Two more free throws and the Nuggets were down four.  An amazing Billups’ three from the corner brought Denver to within one, but two more Kobe free throws pushed the lead back up to three.

Los Angeles fouls J.R. Smith before he can get a potentially game tying three off.  J.R. makes the first free throws and misses the second, but Denver could not collect the carom.  Over the final 1:38 the Nuggets made numerous mistakes.  Basic principles of boxing out, playing defense with your feet and not your hands and making the correct pass went out the window and little details like that cost the Nuggets a huge game one win.

There is also the little issue of free throw shooting.  Denver took 11 more free throws than the Lakers did, but they only converted three more than L.A.  That is not good.  The two biggest offenders were J.R. Smith who shot 2-6 and surprisingly Chauncey who missed his first three before making the next six.  If Denver can just muster shooting 71.5%, 25-35, they get the two points they were missing.

Denver did a lot of things right.  Their offense in the first quarter was exceptional with great ball movement even though it fell off quite a bit as the game wore on and the Lakers’ defense awoke.  Despite Kobe’s large point total, they did a decent job of keeping him out of the lane for most of the game and Denver did not allow the Lakers to get many easy buckets in transition or in their early offense. 

Unfortunately there were some pretty serious things that went wrong too.  Even though Bynum did not play much, the Lakers still dominated in the area of offensive rebounds.  The Lakers collected over 36% of their missed shots.  The league average is right around 25%.  Kobe proved to be too much for Dahntay Jones to handle and despite his best efforts Anthony Carter did not get the job done either.  Even without trying to double much the Lakers took 25 threes and made 11 of them good for a 44% conversion rate.

The really frightening news is J.R. Smith sprained his knee on the final play where the Nuggets were fighting to gain control of his missed free throw.   The official word from the Nuggets is vague as they say his status will be updated sometime on Wednesday.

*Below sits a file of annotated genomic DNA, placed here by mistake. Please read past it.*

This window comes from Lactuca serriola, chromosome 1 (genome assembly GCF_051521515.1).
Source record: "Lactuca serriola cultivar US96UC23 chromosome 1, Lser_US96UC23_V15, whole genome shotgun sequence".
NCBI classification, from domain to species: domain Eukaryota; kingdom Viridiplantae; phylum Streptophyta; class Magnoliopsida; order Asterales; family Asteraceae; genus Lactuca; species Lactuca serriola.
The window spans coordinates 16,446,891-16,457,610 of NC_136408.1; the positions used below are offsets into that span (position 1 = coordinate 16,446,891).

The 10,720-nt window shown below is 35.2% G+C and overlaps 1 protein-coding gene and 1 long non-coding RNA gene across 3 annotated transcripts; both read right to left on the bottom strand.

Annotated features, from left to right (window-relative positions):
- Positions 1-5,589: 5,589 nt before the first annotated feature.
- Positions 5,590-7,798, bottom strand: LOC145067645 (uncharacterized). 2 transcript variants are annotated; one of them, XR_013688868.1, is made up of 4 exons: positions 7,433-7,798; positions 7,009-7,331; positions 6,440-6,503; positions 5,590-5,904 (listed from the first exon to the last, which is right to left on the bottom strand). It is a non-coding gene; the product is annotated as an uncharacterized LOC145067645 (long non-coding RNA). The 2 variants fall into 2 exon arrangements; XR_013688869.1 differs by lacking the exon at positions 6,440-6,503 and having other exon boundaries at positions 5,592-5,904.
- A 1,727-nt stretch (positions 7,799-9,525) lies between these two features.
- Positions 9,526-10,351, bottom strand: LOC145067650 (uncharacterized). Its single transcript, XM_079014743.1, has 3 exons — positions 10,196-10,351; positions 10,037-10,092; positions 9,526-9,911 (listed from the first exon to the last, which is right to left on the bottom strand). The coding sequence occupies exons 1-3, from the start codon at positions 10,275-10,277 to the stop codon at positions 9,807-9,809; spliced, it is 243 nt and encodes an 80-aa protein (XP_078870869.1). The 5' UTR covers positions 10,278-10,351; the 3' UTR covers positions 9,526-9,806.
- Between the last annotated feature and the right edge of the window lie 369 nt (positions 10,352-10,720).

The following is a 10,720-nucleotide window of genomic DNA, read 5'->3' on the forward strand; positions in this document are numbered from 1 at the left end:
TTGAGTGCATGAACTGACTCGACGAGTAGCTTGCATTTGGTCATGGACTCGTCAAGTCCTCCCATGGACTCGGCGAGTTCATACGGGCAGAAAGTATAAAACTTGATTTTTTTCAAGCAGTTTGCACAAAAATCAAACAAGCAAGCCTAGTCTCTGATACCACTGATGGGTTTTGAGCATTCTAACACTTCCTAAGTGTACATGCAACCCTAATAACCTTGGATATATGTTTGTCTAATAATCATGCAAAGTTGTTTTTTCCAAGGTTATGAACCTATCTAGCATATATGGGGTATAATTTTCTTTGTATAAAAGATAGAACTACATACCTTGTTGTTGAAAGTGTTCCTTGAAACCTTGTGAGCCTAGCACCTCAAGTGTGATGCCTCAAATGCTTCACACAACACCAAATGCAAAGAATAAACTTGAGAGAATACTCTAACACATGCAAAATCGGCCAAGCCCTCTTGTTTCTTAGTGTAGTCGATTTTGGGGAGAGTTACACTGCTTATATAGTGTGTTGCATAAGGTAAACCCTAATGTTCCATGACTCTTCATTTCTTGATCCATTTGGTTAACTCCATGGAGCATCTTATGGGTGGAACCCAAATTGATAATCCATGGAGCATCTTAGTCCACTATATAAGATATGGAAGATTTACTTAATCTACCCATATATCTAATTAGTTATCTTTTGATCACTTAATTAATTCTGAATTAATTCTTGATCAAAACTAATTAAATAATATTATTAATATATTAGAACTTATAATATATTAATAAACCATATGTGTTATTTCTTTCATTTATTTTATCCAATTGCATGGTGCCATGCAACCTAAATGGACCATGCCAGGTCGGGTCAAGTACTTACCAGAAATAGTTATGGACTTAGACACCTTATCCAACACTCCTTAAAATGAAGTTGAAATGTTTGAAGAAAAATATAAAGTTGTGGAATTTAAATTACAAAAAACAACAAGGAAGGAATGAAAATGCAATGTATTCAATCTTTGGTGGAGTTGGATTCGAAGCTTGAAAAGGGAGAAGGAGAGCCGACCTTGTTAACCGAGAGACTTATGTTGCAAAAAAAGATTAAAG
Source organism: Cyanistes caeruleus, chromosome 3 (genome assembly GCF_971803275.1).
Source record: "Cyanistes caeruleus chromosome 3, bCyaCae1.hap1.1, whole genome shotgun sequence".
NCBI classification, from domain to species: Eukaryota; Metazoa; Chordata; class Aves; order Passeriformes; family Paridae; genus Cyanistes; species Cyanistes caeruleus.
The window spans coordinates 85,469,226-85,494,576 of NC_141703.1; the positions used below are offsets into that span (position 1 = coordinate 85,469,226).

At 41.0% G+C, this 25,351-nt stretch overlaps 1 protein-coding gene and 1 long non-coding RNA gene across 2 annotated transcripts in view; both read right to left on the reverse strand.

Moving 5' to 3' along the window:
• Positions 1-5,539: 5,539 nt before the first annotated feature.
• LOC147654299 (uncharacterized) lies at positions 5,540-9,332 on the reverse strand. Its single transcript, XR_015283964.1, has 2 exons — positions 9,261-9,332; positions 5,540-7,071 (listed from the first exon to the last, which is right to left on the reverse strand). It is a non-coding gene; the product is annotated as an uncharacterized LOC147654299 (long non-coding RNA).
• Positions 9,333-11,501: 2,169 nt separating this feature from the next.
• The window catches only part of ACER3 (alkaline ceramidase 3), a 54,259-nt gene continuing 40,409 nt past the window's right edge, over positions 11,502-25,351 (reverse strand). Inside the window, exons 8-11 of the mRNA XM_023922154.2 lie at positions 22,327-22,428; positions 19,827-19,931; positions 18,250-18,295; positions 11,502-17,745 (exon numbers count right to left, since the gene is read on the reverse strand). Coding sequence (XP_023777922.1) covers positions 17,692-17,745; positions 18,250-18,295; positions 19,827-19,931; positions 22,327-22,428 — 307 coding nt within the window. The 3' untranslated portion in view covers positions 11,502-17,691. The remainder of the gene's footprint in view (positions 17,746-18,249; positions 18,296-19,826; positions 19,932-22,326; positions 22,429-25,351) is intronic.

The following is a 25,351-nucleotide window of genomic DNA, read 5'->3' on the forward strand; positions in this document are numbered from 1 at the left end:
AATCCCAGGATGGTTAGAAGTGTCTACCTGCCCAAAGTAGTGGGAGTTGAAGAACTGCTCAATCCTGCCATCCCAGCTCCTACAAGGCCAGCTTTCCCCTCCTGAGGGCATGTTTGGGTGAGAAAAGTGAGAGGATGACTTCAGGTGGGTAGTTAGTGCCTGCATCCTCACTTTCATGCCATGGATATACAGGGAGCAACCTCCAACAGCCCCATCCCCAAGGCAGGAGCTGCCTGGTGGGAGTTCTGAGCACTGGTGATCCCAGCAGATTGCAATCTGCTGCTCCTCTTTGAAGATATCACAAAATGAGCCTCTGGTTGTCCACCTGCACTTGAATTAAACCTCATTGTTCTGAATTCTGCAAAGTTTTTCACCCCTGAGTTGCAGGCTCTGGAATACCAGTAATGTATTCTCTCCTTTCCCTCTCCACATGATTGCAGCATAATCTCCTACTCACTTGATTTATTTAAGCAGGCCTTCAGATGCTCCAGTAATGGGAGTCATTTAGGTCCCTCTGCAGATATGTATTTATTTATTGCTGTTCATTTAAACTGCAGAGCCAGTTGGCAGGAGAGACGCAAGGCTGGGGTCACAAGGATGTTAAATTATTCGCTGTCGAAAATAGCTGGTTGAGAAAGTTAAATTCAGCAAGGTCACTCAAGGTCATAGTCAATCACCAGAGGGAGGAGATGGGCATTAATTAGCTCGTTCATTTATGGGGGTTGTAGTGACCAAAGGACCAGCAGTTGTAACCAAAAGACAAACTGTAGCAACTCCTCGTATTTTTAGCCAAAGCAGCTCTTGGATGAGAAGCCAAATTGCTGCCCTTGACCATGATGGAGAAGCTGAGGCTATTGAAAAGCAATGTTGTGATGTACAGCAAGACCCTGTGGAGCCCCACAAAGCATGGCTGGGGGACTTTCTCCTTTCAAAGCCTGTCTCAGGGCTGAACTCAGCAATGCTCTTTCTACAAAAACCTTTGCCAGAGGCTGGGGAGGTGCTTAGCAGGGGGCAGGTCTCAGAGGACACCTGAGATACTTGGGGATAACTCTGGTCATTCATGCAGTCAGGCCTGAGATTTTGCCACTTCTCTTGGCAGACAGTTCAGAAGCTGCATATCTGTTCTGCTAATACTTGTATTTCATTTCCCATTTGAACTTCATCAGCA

Look for additional thoughts tomorrow, or actually later today.

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  • Frontrange

    I think Karl has done a great job this year with the Nuggets, but AC was absolutely killing us tonight. Granted, Carter has shown he can make a big play in the clutch on bad game and coaches like to stick with who they are comfortable with. But, he made a couple of really bad gambles for steals that led to wide open shots, Kobe was extremely comfortable either posting him up or driving around him, his missed his open shots (I can live with that), and what was karl thinking having AC as the inbounder???

    How does that help us? Martin could see over the defense, or even have Melo inbound it as there was plenty of time to get the ball back. 30 seconds left, on offensive possession what does Carter bring to the table there?

    I thought Jones, Melo and Smith all did a better job on Kobe than Carter. If you don’t want ‘Melo to pick up fouls you have to suck up Smith’s tough night and few bad choices and give him the chance.

    Even so, I felt the Nugs outplayed the Lakers all game, so unlike tough losses to SA / LA / Min in the past, I think this should be a confidence booster rather than the deflator. Unless JR is hurt, then the whole series changes.

  • BeefySwats

    Do I have to kneecap Kleiza myself to get Balkman off the bench?

    Also, why does Karl take Birdman out in the closing minutes, only to insert Carter? We all saw how well that worked out.

    So many opportunities to steal this game. I think like game 3 in N.O. and game 4 in Dallas, Denver comes out hungry and even stronger than in game one rather than deflated.

    Denver MUST shore up the offensive boards and stop committing stupid turnovers. It’s been beaten into the ground already, but FREE THROWS, GUYS! If we even hit HALF of the 12 free throws we missed, Denver goes on to win that game by three. Really a killer when you look back on that.

    I still think Denver can win one in L.A. and hold serve at home. This is going to be a tough series, but I still believe in my Nugs.


  • CEB

    I’m a Laker fan (having found this link through the LA Times Lakers Blog) and I have to say how impressed and scared I am by your Nuggets. From the start they looked really good. Melo aside (because his game was incredible and nothing more needs to be said,) Chauncy ran the offense well. I figured we would have more success limiting his scoring than we did with Houston, because Fisher and Billups move at about the same speed. (Aaron Brooks is like lightening and he blew by our starting guard every play.) Billups simply manages an offense like few are capable. I guess that’s what comes from 7 straight Conference Finals appearances. (I was freaking out when you traded for him…I knew he was going to be trouble.)
    Your bigs also manhandled us pretty well, except for the offensive boards, and I still don’t know how we got that many. Gasol and Bynum don’t seem to believe they are 7-footers (at least on a consistent basis.)
    Our miserable start was reminiscent of our huge losses to the Rockets, but unfortunately for you guys your FTs balanced that out. I sure hope the Lakers’ aren’t 0-8 to start again, and I’m pretty sure the Nuggets will have a higher percentage from the line. Maybe all the games will be that close, only with higher scoring.
    That’s a tough way to lose one, but this is going to be a great series, and if you guys take the WC Finals it will be well deserved.